It has been argued that the criterion of need should not be so narrowly interpreted here as to destroy the whole concept of a reciprocal obligation. An extra-marital child has a duty to support his or her mother but perhaps not his of her father, even though the father has a duty to support his extra-marital child. According to the Law Commission, the position remains uncertain until the courts decide the issue.

Hope this helps.

Bertus Preller
www.divorceattorney.co.za
bertus@divorcea

The information provided does not constitute a diagnosis of your condition. You should consult a medical practitioner or other appropriate health care professional for a physical exmanication, diagnosis and formal advice. Health24 and the expert accept no responsibility or liability for any damage or personal harm you may suffer resulting from making use of this content.

1
Our users say:
Posted by: Family law expert | 2010-02-05

Parents and children have a reciprocal duty of support. Children have a duty to support their parents and grandparents, but always subject to the rule that support must be claimed from nearer relatives first. The basis of a child's duty to support parents is the sense of dutifulness of filial piety. In certain circumstanceseven a minor child may have to support parents.

As always, the criteria of need on the part of the person to be maintained and ability to support on the part of the person from whom support is claimed must be present. A parent who claims support from a child must prove his of her need and the child's ability to support.

As mentioned above, a more stringent criterion of need is applied to parents than to children; indigence on the part of the parent is stated to be a reqiurement. Our authorities are not entireley clear on this point. In Oosthuizen v Stanley the court spoke of the "quality and condition fo the persons to be supported". In the same case it was pointed out that where a parent must be supported it is not only the parent's own needs but also those of the parent's dependants which must be considered.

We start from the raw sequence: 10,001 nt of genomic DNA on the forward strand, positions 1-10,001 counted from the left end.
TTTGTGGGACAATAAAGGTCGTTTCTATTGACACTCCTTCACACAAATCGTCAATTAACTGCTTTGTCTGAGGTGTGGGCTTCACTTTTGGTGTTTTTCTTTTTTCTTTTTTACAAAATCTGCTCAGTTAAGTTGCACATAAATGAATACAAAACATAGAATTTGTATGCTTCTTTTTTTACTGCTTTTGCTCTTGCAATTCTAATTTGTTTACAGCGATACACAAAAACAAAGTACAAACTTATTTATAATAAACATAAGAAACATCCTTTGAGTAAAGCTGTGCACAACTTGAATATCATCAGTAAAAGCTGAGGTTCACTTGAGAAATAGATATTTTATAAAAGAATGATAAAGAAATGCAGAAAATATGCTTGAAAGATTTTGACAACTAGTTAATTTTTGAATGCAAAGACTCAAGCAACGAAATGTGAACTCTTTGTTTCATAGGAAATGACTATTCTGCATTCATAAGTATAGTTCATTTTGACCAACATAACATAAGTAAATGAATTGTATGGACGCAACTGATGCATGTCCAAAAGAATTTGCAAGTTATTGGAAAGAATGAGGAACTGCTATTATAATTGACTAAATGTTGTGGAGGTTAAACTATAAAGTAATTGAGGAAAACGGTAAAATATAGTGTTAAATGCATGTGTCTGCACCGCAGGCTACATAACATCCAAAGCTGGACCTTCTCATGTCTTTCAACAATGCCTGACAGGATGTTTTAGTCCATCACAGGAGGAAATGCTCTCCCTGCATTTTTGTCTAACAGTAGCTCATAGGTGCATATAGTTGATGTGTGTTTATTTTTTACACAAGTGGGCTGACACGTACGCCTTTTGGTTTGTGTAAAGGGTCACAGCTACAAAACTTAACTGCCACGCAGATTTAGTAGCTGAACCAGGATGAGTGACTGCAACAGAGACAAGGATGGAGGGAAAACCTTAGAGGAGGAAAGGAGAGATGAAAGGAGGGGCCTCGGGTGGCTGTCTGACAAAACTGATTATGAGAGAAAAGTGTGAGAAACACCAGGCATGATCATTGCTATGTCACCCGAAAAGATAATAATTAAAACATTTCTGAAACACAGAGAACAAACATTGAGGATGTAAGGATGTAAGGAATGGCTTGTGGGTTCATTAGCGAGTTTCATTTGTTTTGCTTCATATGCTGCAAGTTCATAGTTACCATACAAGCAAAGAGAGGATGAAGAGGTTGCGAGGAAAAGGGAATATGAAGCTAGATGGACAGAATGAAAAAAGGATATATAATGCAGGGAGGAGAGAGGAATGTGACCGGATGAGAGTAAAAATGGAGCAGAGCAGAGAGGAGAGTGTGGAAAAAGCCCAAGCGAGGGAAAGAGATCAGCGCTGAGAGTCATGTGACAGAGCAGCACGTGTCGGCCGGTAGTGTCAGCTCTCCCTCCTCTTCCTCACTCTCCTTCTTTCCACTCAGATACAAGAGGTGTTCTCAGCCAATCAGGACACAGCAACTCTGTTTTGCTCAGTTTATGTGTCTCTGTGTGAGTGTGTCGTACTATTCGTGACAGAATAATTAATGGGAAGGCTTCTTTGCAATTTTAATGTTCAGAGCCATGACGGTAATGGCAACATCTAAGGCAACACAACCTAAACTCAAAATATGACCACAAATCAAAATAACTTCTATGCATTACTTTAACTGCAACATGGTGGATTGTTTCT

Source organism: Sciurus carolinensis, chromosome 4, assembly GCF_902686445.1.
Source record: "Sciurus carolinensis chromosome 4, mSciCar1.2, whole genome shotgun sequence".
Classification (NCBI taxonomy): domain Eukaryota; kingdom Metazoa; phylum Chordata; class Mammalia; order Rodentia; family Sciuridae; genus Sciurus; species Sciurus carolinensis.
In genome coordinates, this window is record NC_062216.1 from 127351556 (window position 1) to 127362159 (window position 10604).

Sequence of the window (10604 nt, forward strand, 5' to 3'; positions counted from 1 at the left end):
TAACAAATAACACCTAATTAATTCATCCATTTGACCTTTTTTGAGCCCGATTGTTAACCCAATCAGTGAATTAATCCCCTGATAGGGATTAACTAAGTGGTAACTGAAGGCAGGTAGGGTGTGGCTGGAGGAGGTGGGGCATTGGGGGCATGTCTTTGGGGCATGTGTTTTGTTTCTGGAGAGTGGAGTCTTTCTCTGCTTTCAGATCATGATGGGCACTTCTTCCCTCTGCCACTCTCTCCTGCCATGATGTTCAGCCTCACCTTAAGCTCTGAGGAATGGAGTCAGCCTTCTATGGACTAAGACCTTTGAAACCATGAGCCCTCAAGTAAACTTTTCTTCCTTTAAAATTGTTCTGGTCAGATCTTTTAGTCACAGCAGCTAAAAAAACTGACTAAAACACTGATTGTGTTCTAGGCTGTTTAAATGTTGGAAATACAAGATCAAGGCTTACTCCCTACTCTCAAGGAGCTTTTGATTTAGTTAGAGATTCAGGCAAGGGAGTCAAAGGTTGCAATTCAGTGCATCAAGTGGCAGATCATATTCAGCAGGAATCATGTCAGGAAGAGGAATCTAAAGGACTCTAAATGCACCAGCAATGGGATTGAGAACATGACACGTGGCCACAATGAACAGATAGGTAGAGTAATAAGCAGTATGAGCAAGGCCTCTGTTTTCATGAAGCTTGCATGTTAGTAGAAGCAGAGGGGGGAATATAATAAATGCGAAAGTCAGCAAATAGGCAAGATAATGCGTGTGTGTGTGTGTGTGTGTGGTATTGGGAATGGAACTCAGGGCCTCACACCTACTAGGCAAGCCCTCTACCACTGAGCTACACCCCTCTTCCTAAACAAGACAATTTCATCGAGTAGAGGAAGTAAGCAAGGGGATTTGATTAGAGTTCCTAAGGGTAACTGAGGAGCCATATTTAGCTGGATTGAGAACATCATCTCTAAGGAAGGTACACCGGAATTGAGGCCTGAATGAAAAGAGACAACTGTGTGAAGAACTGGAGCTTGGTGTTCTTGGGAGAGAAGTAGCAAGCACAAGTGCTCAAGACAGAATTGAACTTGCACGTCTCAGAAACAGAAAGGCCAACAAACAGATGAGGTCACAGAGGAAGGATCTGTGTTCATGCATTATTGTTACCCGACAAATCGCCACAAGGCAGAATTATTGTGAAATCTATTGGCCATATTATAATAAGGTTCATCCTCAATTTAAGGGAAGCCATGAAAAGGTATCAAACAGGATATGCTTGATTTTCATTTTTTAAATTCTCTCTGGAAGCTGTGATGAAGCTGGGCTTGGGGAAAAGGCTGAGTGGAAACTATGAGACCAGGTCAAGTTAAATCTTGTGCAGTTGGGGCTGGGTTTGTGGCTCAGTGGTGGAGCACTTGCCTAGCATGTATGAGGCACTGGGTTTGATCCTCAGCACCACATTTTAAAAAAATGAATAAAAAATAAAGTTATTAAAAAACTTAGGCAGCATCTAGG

In Van Vuuren v Sam Rabie JA referred to the same criterion, but stressed that the support of parents must be confined to the basic needs, namely, food, clothing, shelter, medicine and care in times of illness. Relying ons Surdus, he said that in assessing the quality and condition of the person to be supported it is primarily his present situation, not his past one, which is considered but that in assessing these, the judge should exercise his distrection. He provided the example that a previously wealthy parent who has fallen on hard times should not be compelled to eat peasants' food.

In Smith v Mutual & Federal Insurance Co. Ltd. Cihwala AJ stated that whether the parent is so indigent that a child will have to support the parent depends on all the circumstances of each case and that the parent must show that he or she is in want of what should, considering his of her station in life, be regarded as necessities. he stated further:

" To be indigent means to be in extreme need or want whereas to be poor means having few things or nothing. Accordingly, when the plaintiff pleads indigence, it is not sufficient to show that the plaintiff lives on very little or nothing...The plaintiff should prove that there is an extreme need or want for the basic necessities of life."

It has been argued that the criterion of need should not be so narrowly interpreted here as to destroy the whole concept of a reciprocal obligation. An extra-marital child has a duty to support his or her mother but perhaps not his of her father, even though the father has a duty to support his extra-marital child. According to the Law Commission, the position remains uncertain until the courts decide the issue.

Hope this helps.

Bertus Preller
www.divorceattorney.co.za
bertus@divorcea